In his "Second Manifeste du Surréalisme" (1929), André Breton writes that surrealism "n'attend encore rien que de la violence". This appeal to violence could be taken abstractly, but a more concrete image follows: "L’acte surréaliste le plus simple consiste, revolvers aux poings, à descendre dans la rue et à tirer au hasard, tant qu’on peut, dans la foule." While it might be possible to read even this image as a metaphor, it's quite hard to do so today, especially in the United States, when Breton's "most simple surrealist act" of shooting a gun into a crowd has not only become a regular event but even comes with manifestoes of its own. (Andrew Shields, #111words, 21 June 2022)


Monday, June 20, 2022

The Thirteenth Amendment to the US Constitution, General Order No. 3 of 19 June 1865, and constraints on freedom

The Thirteenth Amendment to the United States Constitution, which went into effect on 18 December 1865, abolished slavery and "involuntary servitude", but not completely – "except as a punishment for crime whereof the party shall have been duly convicted." General Order No. 3, which was issued by General Gordon Granger on 19 July 1865 and is the origin of the Juneteenth celebration, contains no such exception, but it does provide that "former masters and slaves" should become "employer and hired labor" and that "the freedmen" should "work for wages" and "will not be supported in idleness." In one case, freedom is constrained by punishment, in the other, by submission to "wage slavery." (Andrew Shields, #111words, 20 June 2022)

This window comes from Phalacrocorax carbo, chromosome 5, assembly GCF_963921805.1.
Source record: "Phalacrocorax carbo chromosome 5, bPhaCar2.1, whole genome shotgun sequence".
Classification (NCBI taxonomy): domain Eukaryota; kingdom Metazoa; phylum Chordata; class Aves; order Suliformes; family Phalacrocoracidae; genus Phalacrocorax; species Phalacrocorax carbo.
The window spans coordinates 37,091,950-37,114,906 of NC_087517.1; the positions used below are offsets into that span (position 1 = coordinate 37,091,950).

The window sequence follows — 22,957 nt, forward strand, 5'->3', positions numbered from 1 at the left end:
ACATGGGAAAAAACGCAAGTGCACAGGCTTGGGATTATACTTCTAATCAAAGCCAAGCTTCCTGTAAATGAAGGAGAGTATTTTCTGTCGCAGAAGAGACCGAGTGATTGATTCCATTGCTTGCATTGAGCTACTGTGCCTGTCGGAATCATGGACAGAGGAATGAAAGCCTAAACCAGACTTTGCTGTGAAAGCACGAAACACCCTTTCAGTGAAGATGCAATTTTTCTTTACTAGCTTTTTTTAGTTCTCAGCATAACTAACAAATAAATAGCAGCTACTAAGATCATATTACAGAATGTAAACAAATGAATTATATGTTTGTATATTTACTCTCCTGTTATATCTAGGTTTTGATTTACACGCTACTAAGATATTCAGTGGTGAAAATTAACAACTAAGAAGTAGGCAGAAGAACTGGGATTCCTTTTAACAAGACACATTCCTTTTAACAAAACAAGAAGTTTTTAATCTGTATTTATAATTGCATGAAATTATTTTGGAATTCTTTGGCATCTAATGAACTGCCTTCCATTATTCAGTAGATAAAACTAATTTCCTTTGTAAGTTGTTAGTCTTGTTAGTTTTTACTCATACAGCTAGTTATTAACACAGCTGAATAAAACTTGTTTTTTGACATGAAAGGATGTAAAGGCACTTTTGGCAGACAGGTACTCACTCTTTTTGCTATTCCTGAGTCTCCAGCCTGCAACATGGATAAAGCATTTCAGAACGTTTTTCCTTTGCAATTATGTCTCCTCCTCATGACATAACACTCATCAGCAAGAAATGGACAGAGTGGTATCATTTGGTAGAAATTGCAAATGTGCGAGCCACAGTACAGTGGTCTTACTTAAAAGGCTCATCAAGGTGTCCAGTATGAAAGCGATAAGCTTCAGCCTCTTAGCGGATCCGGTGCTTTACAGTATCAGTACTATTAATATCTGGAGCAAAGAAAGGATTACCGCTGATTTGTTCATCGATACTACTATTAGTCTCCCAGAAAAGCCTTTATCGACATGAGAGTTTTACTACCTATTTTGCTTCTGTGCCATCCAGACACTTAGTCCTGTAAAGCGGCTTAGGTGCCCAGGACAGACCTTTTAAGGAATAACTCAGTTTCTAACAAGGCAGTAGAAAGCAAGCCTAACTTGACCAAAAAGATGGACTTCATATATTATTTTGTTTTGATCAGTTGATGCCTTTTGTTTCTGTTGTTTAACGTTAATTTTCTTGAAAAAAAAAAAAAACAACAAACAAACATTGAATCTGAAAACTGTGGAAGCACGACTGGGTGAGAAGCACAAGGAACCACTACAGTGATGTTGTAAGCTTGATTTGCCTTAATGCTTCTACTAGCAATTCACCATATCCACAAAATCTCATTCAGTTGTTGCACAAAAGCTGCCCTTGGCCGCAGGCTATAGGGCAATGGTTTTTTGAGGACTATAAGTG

Sunday, June 19, 2022

Images, history, and Link Williams's understanding of his abduction in Ann Petry's "The Narrows"

Near the end of Ann Petry's "The Narrows" (1953), Link Williams, a young Black man who is "working on a history of slavery in the United States", is abducted by the husband of his white ex-mistress Camilla. He sees "one quarter of the explanation" for the abduction in two photographs associated with that affair (one of Camilla; one of a Black escaped convict), while "[t]he other three-quarters reaches back to that Dutch man of warre that landed in Jamestown in 1619." For Link, then, his experiences as a Black man in the mid-twentieth-century United States are determined by images (those photographs) and history (the American story that began with that ship). (Andrew Shields, #111words, 19 June 2022)

Saturday, June 18, 2022

Playing a few songs by Paul McCartney for his birthday